It’s no wonder Big Tech (IBM, Microsoft, Oracle, SAP etc.) is loading up on search, storage and processing capability. In exchange they will reap new profits from the digital age, largely unnoticed from behind the curtain of social networks and online store fronts.   

– Ted Morris, 4ScreensCRM  

MaaS Marketing the new Mass Marketing?

Is marketing now only about placing the order?

I have worked in a number of environments where marketing technologies have been at the centre of business transformation. I don’t mean to suggest that customer wants and needs were not a consideration. Rather, there was a tendency to undertake business tranformation in a way that was technology-led where the requirements of the client were the last consideration in defining the vision and implementation strategy.

Today, we have what appears to be an increased love affair with marketing appliances. What I mean is that there is an almost universal embracing of the latest piece of technical wizardry to hit the marketplace. When a new gadget hits the market it’s not just covered in a technology publication, it’s a major event that makes the front page of the daily news. On the consumer side, it’s been about various tablets, e-readers and smart phones. On the business side, it’s been about apps ranging from the latest in search tools for consumer-generated content, customer relationship management and licenced applications in general that provide augmented value through Internet access on demand known as SaaS – Software as a Service. Implicit here is the pervasive expansion of social networking platforms.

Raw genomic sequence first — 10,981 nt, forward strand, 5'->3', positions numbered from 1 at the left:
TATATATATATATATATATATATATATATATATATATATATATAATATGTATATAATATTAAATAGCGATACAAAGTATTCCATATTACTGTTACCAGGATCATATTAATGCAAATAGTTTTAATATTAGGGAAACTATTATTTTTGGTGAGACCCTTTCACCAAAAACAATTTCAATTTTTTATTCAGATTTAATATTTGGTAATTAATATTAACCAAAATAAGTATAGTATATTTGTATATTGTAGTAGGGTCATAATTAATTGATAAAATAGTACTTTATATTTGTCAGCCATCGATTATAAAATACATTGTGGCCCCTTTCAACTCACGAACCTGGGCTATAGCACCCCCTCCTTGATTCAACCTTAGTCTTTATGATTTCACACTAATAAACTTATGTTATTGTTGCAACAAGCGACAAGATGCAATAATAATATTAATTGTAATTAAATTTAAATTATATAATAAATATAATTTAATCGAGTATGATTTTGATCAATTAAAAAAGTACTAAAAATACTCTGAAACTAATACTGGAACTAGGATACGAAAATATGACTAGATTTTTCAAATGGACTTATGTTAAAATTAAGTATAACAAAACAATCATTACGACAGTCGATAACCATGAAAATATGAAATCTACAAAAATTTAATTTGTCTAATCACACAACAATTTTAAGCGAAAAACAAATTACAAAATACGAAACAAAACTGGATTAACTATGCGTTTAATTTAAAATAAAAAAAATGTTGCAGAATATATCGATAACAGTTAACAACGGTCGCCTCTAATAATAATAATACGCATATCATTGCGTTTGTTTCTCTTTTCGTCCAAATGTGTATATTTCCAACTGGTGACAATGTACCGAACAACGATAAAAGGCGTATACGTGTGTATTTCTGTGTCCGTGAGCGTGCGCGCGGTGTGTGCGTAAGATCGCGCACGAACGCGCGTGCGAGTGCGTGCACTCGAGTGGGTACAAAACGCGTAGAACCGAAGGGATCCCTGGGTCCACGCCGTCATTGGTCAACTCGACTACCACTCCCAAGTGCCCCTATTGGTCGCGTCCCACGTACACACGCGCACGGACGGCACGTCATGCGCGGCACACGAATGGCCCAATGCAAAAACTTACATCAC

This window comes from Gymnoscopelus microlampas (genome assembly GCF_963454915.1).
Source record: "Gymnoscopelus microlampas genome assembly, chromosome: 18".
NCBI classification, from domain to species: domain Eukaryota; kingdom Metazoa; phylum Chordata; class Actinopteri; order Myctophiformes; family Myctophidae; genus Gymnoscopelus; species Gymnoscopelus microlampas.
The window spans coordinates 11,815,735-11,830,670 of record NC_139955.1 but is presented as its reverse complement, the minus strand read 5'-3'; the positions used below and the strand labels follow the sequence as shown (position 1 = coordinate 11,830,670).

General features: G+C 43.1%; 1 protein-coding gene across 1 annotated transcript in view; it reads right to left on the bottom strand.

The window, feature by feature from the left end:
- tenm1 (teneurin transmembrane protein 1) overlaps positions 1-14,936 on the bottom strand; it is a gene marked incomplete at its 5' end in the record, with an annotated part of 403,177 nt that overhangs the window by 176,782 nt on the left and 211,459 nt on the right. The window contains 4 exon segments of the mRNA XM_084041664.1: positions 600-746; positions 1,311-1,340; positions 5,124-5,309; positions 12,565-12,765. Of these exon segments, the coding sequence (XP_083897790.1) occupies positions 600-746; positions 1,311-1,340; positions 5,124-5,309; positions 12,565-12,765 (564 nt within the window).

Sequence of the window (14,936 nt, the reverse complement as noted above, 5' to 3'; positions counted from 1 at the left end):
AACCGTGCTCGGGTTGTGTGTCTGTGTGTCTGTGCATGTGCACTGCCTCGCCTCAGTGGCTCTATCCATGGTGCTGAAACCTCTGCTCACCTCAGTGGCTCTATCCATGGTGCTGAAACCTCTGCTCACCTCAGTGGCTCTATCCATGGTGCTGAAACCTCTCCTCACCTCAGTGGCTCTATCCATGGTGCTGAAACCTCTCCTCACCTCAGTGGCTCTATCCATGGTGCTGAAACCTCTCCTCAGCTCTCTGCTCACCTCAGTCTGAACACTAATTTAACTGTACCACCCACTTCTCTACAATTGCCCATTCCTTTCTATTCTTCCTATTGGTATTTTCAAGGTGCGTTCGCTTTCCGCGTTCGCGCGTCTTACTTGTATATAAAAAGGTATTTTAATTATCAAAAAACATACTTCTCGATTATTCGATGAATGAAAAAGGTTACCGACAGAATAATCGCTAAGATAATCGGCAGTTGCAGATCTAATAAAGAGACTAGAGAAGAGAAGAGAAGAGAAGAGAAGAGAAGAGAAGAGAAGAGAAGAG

By no means am I suggesting a dislike for gadgets – I have plenty of them myself. It’s really about the illusion that using applications or appliances in and of themselves augment the value of a brand experience or address a complex business challenge. For example, having a website or microsite has little effect on consumer behavior if it does not enable something (or someone) and lead to an action or at best, a positive result. The same can be said for having a fan page on Facebook, opening a Twitter account or running banner ads on the Internet. Similarly, “ordering up” the latest in mobile applications might demonstrate that a marketing manager is taking an action but unless that application delivers value that the customer can see or experience, an enterprise is best to take the money, put it in the bank and let the interest payments flow to the bottom line.

We are a society that makes an increasing number of decisions based on data. Business goes to market with an array of marketing appliances. We all spend more time on the Internet. What we seem to be missing is the opportunity that technology should enable us to do and that is to have more time to create. What I mean is create new artforms in business – incorporating creative ideas that reflect an advancement of culture, art and intellectual enlightenment, something that seems to more of the past than in our future.

I was influenced early on in my career by Theodore Levitt. He wrote a book entitled  “The Marketing Imagination”. I was also influenced by Wally Olins, a practitioner of corporate identity and author of “The Corporate Personality”. Both books were about ideas, identity and shaping the corporate personna.

If we want to uncover opportunity in our own marketing futures, let’s take a turn toward the creation of ideas and not rely too much on appliances to do the work for us. That’s the difference between between having 15 seconds of fame in web-wide world and creating brands endure long after a marketing technology has reached the end of its lifecycle.

– Ted Morris, 4ScreensCRM